We all fear that phone call. A medical report turns out the wrong way and life may never be the same. When that call arrives we all have the same needs: A doctor who cares, a place to go for treatment and the finances to afford what’s needed. Starting on January 20th, some of my patients will join the 20 million whose lifeline to those fundamental needs becomes jeopardized.
One of my patients facing this threat lost his job and health insurance during the 2008 recession. Because he’s a diabetic and has a special needs son, no insurance company would sell his family a policy. Why would they? Diabetics and others with serious illnesses pose high risks for future health expenses. Insurance companies make money by avoiding such risk. After exhausting all the options, he sweated out 18 months with no coverage. Finally, the roll-out of the California Exchange, funded by the Affordable Care Act (ACA), allowed him to buy an Anthem Blue Cross policy for his family.
Do we really want millions of our fellow Americans to relive those nightmares? We all benefit from the ACA’s fundamental commitment: That everyone deserves access to healthcare regardless of their ability to pay. The policies guided by this principle moved us toward the achievement of universal coverage without changing the existing care of the majority of working families with employer based plans nor those with self-funded coverage.
Two key features of the ACA make the difference for patients like mine. The first, subsidized insurance exchanges, allows them to get coverage at prices negotiated for all. This provides economies of scale in pricing and spreads the risks over a larger group, reducing the costs for higher risk individuals. The insurance premiums are subsidized by income to keep them affordable.
The second key feature of the ACA, and the most controversial, is the individual mandate. This provision requires individuals to purchase insurance or pay a fine. Opponents consider the mandate an infringement on individuals’ freedom to decline coverage. Despite the superficial appeal of the argument, no one in the United States actually declines coverage. When uninsured individuals arrive in an emergency room with a severe illness or injury they receive treatment and the costs get passed on to the insured and to taxpayers. Such “uninsured” individuals are free riders. They enjoy catastrophic coverage paid for by others.
Additionally, many free riders are young and healthy. Their departure from the system, if allowed by a repeal of the mandate, would leave a sicker, costly population that would likely face unsustainable increases in premium costs. We don’t allow individuals to opt out of auto insurance because it affects the public welfare. Similarly, we should not allow free riders to opt out of health insurance and undermine the financial stability of the health system.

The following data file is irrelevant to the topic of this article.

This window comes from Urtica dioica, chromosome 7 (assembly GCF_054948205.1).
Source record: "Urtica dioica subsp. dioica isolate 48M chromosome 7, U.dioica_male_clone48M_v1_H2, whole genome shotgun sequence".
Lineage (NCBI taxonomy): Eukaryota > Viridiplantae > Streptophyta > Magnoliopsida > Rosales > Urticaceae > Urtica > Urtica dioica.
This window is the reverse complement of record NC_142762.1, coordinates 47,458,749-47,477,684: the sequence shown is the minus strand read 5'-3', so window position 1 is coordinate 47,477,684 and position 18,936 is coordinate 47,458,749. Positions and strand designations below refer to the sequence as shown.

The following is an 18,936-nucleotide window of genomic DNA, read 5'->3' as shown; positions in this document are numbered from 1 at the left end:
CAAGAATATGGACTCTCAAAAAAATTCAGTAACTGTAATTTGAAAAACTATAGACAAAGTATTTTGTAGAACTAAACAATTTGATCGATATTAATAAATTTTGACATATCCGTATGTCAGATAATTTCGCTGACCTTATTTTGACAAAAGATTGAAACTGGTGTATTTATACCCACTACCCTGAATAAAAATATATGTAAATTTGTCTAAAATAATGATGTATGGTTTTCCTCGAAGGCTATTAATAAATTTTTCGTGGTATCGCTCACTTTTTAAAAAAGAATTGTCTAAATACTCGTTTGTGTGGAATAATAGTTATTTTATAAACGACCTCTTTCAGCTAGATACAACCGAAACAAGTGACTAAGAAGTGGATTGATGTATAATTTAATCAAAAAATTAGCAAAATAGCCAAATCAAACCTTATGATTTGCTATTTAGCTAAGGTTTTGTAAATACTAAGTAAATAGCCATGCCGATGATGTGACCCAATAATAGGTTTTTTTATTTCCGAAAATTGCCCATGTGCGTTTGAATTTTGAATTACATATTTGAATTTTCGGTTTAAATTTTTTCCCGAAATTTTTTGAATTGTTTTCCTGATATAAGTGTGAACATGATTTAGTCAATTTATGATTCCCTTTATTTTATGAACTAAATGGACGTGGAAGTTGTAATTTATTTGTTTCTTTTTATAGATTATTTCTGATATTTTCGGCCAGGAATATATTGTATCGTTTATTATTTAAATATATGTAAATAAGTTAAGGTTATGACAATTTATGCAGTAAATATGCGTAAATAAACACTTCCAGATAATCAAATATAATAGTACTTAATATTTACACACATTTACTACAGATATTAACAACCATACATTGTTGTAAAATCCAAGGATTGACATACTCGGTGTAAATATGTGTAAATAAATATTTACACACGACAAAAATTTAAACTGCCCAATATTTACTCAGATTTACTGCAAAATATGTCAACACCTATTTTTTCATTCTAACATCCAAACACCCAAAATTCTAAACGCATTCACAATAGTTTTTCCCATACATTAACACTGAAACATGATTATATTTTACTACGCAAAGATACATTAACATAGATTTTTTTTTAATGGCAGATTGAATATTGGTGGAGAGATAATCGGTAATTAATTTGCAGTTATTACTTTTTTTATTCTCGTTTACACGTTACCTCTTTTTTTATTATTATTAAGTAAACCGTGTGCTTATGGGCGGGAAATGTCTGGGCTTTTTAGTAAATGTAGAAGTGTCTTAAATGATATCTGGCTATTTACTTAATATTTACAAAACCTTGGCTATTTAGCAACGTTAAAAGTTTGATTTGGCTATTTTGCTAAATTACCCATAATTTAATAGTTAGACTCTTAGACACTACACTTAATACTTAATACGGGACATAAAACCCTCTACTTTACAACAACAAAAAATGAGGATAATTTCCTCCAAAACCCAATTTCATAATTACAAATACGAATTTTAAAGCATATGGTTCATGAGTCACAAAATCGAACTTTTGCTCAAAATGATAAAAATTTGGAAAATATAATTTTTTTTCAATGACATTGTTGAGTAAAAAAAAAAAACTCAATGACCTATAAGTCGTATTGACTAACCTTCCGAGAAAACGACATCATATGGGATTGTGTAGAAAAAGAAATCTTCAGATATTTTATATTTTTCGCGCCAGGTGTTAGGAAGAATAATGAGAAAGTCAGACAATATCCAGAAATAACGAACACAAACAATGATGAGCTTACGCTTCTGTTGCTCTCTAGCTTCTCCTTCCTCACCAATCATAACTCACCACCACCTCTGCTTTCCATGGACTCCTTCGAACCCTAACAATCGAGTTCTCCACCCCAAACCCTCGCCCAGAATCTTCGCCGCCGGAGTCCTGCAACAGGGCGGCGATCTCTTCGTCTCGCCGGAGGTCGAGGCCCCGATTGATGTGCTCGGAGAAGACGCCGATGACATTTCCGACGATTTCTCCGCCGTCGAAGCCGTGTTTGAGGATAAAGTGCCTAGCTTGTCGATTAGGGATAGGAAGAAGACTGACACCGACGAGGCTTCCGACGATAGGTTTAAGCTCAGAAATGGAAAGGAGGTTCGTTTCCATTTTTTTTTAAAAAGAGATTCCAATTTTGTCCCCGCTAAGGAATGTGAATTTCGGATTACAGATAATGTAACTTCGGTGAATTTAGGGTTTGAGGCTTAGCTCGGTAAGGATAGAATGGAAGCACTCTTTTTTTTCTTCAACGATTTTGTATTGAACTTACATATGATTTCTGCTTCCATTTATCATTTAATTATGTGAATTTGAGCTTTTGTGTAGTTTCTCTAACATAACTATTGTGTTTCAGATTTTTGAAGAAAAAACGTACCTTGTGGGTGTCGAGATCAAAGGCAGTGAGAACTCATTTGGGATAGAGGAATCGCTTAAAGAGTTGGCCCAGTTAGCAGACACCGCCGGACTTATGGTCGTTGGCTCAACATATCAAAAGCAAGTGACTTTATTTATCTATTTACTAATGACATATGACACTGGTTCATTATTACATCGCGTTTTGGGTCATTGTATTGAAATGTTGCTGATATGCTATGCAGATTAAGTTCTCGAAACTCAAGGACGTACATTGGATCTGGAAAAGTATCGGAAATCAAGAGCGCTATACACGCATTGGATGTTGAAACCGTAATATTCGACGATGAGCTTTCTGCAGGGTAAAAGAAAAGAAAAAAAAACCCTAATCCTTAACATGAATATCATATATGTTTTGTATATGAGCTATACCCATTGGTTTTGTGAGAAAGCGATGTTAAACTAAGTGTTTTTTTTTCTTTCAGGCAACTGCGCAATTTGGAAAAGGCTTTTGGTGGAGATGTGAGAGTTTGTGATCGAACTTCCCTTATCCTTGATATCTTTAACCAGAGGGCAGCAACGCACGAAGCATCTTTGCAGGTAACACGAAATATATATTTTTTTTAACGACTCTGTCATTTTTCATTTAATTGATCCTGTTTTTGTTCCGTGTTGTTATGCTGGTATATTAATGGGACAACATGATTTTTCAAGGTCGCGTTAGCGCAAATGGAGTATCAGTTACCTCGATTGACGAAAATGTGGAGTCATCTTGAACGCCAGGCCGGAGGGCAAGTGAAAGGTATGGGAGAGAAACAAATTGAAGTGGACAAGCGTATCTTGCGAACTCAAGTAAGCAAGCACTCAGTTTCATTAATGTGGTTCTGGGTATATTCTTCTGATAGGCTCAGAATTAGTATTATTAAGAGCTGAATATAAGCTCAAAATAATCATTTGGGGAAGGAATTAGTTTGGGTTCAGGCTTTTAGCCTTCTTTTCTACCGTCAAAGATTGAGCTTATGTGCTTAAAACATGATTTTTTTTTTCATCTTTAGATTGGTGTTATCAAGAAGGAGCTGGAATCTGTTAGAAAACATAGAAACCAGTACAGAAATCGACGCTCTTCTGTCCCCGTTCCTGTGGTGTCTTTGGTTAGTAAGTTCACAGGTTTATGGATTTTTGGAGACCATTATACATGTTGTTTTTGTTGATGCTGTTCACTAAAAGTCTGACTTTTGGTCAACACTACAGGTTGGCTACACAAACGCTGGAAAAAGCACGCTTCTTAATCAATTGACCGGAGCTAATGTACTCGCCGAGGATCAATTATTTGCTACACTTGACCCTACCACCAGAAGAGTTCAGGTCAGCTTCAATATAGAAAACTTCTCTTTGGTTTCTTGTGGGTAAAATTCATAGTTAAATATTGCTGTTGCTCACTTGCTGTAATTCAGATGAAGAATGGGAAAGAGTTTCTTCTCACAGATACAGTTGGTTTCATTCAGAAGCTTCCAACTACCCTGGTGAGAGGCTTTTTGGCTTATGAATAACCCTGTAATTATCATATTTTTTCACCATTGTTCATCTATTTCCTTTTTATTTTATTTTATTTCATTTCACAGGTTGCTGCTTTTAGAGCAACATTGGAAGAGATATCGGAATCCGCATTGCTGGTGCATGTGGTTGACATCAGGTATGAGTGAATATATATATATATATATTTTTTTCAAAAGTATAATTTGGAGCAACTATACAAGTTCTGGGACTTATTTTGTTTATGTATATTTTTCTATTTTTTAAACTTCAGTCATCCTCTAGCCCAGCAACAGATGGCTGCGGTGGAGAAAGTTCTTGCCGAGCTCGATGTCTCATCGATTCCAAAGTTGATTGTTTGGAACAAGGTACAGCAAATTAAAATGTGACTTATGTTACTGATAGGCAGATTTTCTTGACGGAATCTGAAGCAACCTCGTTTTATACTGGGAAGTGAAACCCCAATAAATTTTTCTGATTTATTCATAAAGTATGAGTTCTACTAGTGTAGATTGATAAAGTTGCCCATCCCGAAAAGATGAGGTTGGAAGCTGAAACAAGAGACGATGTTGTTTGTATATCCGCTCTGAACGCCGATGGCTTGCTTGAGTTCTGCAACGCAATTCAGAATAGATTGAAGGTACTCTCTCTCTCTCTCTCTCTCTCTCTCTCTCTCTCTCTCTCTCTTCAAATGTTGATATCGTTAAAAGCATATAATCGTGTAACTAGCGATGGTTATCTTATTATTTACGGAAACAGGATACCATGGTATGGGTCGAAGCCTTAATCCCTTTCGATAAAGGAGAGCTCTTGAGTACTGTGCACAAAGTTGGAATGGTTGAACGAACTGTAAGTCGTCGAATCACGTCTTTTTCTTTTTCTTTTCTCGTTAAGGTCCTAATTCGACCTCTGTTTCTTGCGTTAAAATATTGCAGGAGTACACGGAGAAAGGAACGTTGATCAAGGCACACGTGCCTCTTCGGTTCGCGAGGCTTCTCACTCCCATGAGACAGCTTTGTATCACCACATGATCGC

The ACA isn’t perfect but almost everyone gets a fair chance at coverage. Under the ACA the percentage of non-elderly uninsured fell from 18% to 10.5% as 20 million gained coverage. Vice-President Elect Pence recently called for “an orderly transition…to a market based healthcare economy.” The ACA includes market mechanisms, such as the markets for health plans on the exchanges and the markets for providers once insurance is purchased. A purely free market approach, as the Vice-President seems to support, could never reach the level of coverage achieved by the ACA. If markets are completely free, they price out individuals who lack sufficient resources. Healthcare costs are so high that cutting off help from the ACA would deprive millions of needed coverage.
As President-Elect Trump considers healthcare, he may want to consider the words of Martin Luther King, whose holiday precedes the inauguration by just four days. “The arc of the moral universe is long, but it bends toward justice.” Part of that arc includes our social justice system and the safety net that protects patients like mine. Americans never have made a commitment to public welfare and then reneged on it. Despite their party’s opposition to the creation of Social Security and Medicare, incoming Republican administrations never threatened to withdraw existing commitments. Instead, they supported bipartisan efforts to improve the programs. The Trump administration should do no less.
Members of the Trump administration and their congressional allies also should consider that most of them and their family members will someday also receive that call. They should not threaten to deprive fellow Americans of the healthcare security they would want for themselves.
The arc of justice in healthcare has been long indeed. We will soon learn whether the Trump administration will choose to defer the progress of the arc of justice under the ACA. In the long run they cannot stop it.
<em>Daniel Stone, MD is the director of a multi-specialty group in Los Angeles.</em>